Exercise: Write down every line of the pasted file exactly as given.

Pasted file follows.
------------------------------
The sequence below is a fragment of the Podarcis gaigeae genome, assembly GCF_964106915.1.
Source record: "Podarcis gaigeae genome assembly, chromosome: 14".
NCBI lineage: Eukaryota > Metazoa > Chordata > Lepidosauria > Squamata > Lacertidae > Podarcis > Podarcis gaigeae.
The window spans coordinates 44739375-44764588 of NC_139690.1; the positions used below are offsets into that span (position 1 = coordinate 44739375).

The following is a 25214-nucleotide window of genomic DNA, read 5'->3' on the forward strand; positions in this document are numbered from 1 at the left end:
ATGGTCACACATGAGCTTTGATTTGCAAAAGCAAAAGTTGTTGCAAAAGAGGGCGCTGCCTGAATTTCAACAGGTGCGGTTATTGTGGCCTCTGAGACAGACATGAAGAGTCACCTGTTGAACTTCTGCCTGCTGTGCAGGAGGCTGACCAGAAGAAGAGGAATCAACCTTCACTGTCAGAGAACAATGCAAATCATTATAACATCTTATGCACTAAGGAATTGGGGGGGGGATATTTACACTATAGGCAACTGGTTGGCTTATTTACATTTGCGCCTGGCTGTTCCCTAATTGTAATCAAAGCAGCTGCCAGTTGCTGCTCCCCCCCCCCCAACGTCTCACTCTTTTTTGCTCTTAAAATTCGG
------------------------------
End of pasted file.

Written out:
The sequence below is a fragment of the Podarcis gaigeae genome, assembly GCF_964106915.1.
Source record: "Podarcis gaigeae genome assembly, chromosome: 14".
NCBI lineage: Eukaryota > Metazoa > Chordata > Lepidosauria > Squamata > Lacertidae > Podarcis > Podarcis gaigeae.
The window spans coordinates 44739375-44764588 of NC_139690.1; the positions used below are offsets into that span (position 1 = coordinate 44739375).

The following is a 25214-nucleotide window of genomic DNA, read 5'->3' on the forward strand; positions in this document are numbered from 1 at the left end:
ATGGTCACACATGAGCTTTGATTTGCAAAAGCAAAAGTTGTTGCAAAAGAGGGCGCTGCCTGAATTTCAACAGGTGCGGTTATTGTGGCCTCTGAGACAGACATGAAGAGTCACCTGTTGAACTTCTGCCTGCTGTGCAGGAGGCTGACCAGAAGAAGAGGAATCAACCTTCACTGTCAGAGAACAATGCAAATCATTATAACATCTTATGCACTAAGGAATTGGGGGGGGGATATTTACACTATAGGCAACTGGTTGGCTTATTTACATTTGCGCCTGGCTGTTCCCTAATTGTAATCAAAGCAGCTGCCAGTTGCTGCTCCCCCCCCCCCAACGTCTCACTCTTTTTTGCTCTTAAAATTCGG